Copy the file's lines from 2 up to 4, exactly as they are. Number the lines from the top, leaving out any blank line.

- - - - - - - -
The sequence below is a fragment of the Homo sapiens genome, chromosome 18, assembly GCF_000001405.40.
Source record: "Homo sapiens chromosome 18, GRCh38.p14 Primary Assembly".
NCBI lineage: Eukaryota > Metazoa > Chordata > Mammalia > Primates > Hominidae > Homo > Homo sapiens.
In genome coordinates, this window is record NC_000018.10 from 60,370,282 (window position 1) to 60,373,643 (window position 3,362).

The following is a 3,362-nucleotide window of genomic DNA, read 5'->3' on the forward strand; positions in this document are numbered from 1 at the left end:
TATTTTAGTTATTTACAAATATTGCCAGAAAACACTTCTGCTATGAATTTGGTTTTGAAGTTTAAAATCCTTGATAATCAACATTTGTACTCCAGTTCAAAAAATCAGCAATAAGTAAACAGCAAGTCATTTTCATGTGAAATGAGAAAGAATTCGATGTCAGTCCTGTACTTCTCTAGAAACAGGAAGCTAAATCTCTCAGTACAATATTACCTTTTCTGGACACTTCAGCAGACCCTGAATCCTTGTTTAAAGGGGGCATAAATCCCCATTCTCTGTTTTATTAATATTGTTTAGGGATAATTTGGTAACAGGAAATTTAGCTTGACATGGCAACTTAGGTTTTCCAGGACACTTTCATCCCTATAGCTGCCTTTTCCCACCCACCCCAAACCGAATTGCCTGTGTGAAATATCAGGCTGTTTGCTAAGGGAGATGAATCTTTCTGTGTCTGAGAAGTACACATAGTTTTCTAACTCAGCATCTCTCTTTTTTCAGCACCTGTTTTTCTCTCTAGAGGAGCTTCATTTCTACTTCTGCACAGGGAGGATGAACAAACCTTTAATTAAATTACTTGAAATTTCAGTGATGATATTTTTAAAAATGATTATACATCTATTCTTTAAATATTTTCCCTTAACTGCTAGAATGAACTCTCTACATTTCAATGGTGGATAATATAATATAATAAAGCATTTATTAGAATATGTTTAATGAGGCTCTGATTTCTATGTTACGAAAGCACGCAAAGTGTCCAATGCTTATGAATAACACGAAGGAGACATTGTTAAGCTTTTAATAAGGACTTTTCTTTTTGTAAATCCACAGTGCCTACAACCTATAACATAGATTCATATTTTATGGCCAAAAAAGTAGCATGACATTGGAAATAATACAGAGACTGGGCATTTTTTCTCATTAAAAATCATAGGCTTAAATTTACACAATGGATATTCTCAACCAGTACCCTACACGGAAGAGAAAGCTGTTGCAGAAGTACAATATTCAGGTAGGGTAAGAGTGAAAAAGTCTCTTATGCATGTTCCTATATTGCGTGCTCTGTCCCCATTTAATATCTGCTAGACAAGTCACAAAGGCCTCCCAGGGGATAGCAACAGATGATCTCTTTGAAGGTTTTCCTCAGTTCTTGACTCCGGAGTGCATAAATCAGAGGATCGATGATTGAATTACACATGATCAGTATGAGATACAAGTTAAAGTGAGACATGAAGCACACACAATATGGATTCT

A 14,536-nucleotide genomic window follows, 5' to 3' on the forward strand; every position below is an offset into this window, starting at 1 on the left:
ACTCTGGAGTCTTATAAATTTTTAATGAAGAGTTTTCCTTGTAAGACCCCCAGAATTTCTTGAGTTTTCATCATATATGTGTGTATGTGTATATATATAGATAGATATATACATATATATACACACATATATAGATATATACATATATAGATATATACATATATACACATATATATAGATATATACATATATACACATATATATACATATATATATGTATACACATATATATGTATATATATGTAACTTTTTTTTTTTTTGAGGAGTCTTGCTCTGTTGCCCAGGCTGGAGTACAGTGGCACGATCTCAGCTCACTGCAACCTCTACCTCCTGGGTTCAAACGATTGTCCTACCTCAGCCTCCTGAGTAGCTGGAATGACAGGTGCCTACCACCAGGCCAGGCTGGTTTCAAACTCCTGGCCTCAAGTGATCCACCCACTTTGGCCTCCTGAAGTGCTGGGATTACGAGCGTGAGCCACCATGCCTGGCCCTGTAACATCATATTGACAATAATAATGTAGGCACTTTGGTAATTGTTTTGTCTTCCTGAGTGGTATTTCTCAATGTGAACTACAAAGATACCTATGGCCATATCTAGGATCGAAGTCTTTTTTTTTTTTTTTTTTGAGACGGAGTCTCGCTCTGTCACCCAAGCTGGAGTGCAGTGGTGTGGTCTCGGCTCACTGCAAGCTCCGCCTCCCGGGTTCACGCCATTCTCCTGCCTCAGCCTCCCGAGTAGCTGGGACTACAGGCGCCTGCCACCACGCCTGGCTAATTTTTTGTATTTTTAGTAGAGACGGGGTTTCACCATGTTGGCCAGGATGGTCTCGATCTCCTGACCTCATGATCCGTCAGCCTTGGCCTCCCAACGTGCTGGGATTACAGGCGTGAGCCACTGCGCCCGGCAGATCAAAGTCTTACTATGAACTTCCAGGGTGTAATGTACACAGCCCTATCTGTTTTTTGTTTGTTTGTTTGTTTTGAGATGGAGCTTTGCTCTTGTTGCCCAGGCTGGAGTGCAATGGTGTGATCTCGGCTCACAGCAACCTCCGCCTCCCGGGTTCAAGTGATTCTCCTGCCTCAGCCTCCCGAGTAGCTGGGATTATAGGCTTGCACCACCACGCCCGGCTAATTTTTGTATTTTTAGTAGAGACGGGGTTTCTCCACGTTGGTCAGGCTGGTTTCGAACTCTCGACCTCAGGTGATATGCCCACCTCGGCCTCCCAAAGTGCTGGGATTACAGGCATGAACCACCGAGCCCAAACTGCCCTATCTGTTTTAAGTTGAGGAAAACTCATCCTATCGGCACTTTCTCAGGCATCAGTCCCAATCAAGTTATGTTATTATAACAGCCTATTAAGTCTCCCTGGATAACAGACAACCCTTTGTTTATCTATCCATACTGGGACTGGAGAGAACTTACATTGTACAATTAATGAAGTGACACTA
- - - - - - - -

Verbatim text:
Source record: "Homo sapiens chromosome 18, GRCh38.p14 Primary Assembly".
NCBI lineage: Eukaryota > Metazoa > Chordata > Mammalia > Primates > Hominidae > Homo > Homo sapiens.
In genome coordinates, this window is record NC_000018.10 from 60,370,282 (window position 1) to 60,373,643 (window position 3,362).